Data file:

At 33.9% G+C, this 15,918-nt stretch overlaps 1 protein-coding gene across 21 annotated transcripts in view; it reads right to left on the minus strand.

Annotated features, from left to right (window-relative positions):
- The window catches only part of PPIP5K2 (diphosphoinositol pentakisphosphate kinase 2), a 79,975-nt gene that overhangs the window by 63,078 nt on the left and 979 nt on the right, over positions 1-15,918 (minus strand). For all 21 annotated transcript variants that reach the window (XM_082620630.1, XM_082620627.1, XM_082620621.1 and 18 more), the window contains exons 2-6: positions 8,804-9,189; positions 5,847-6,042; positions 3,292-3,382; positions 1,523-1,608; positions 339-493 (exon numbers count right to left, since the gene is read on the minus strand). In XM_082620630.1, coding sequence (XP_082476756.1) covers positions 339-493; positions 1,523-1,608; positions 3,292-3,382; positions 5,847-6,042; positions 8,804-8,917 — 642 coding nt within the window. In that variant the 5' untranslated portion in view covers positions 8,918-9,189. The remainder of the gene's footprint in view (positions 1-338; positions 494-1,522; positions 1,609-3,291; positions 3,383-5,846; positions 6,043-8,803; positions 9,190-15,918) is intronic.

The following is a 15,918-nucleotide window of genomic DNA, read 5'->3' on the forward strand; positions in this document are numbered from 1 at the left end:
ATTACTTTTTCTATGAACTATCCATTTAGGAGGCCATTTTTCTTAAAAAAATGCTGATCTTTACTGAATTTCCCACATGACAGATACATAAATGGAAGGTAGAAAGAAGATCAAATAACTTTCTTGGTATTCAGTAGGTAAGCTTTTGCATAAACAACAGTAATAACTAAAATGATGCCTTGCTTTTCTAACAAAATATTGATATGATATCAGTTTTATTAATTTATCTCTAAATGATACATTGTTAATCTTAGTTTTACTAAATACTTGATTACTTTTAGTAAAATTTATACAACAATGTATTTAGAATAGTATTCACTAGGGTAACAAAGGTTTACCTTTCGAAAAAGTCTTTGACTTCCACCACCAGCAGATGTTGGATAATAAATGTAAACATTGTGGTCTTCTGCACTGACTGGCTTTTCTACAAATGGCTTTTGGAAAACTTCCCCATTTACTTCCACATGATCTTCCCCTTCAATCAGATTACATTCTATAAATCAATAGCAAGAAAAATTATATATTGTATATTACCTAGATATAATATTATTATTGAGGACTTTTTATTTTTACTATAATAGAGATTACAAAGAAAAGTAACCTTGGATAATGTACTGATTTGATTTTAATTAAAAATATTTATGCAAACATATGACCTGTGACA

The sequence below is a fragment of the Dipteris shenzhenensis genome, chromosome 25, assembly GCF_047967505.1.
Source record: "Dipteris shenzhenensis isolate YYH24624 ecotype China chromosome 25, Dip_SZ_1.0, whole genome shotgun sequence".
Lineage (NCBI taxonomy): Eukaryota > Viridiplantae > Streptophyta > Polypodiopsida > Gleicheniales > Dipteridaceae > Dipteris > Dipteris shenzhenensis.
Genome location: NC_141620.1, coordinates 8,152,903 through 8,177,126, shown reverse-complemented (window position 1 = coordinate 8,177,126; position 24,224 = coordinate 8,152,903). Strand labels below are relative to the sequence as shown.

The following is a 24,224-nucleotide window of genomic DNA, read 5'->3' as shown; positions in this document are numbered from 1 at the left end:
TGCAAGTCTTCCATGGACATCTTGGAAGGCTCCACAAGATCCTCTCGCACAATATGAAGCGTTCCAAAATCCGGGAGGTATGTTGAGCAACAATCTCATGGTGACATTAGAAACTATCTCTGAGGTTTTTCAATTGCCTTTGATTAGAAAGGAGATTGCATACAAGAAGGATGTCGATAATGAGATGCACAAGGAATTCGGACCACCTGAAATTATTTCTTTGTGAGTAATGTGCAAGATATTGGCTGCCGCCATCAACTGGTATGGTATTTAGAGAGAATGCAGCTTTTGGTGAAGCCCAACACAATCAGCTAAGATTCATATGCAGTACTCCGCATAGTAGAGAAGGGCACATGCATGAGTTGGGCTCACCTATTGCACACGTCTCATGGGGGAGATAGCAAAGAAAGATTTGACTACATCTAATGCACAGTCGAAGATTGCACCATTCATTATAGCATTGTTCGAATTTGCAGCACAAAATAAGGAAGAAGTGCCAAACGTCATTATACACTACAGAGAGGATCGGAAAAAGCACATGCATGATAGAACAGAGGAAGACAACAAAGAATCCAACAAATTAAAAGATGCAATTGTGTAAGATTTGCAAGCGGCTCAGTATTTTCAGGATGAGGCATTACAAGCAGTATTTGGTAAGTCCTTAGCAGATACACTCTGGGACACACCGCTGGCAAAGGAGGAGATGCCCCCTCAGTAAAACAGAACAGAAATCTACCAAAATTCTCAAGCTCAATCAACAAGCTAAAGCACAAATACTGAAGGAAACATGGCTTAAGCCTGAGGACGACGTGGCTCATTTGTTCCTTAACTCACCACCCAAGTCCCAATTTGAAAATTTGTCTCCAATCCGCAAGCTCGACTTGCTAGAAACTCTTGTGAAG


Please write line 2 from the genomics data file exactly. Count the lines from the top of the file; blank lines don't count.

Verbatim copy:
Annotated features, from left to right (window-relative positions):